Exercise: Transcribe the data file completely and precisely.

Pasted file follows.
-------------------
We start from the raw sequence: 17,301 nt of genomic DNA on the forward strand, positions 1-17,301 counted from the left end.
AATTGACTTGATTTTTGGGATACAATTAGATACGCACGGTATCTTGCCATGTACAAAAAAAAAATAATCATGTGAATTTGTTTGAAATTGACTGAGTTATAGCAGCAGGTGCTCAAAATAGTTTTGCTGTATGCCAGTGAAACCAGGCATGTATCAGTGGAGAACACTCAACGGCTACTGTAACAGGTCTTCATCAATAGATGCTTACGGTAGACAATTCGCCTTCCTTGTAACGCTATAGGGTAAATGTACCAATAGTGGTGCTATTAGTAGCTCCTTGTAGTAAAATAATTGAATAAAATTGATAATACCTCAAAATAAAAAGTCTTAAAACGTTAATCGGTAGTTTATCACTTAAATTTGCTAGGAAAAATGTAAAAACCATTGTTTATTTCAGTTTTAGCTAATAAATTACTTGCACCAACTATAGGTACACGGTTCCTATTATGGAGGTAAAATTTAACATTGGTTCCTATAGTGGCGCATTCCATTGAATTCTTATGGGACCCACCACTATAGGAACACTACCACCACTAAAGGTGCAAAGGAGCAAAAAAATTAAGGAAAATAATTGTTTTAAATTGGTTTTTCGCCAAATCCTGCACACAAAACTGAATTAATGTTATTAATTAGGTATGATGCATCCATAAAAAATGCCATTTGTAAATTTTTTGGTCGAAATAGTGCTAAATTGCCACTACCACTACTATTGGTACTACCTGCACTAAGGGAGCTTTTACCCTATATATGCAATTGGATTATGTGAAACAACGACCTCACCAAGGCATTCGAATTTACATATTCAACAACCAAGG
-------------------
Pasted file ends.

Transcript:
We start from the raw sequence: 17,301 nt of genomic DNA on the forward strand, positions 1-17,301 counted from the left end.
AATTGACTTGATTTTTGGGATACAATTAGATACGCACGGTATCTTGCCATGTACAAAAAAAAAATAATCATGTGAATTTGTTTGAAATTGACTGAGTTATAGCAGCAGGTGCTCAAAATAGTTTTGCTGTATGCCAGTGAAACCAGGCATGTATCAGTGGAGAACACTCAACGGCTACTGTAACAGGTCTTCATCAATAGATGCTTACGGTAGACAATTCGCCTTCCTTGTAACGCTATAGGGTAAATGTACCAATAGTGGTGCTATTAGTAGCTCCTTGTAGTAAAATAATTGAATAAAATTGATAATACCTCAAAATAAAAAGTCTTAAAACGTTAATCGGTAGTTTATCACTTAAATTTGCTAGGAAAAATGTAAAAACCATTGTTTATTTCAGTTTTAGCTAATAAATTACTTGCACCAACTATAGGTACACGGTTCCTATTATGGAGGTAAAATTTAACATTGGTTCCTATAGTGGCGCATTCCATTGAATTCTTATGGGACCCACCACTATAGGAACACTACCACCACTAAAGGTGCAAAGGAGCAAAAAAATTAAGGAAAATAATTGTTTTAAATTGGTTTTTCGCCAAATCCTGCACACAAAACTGAATTAATGTTATTAATTAGGTATGATGCATCCATAAAAAATGCCATTTGTAAATTTTTTGGTCGAAATAGTGCTAAATTGCCACTACCACTACTATTGGTACTACCTGCACTAAGGGAGCTTTTACCCTATATATGCAATTGGATTATGTGAAACAACGACCTCACCAAGGCATTCGAATTTACATATTCAACAACCAAGG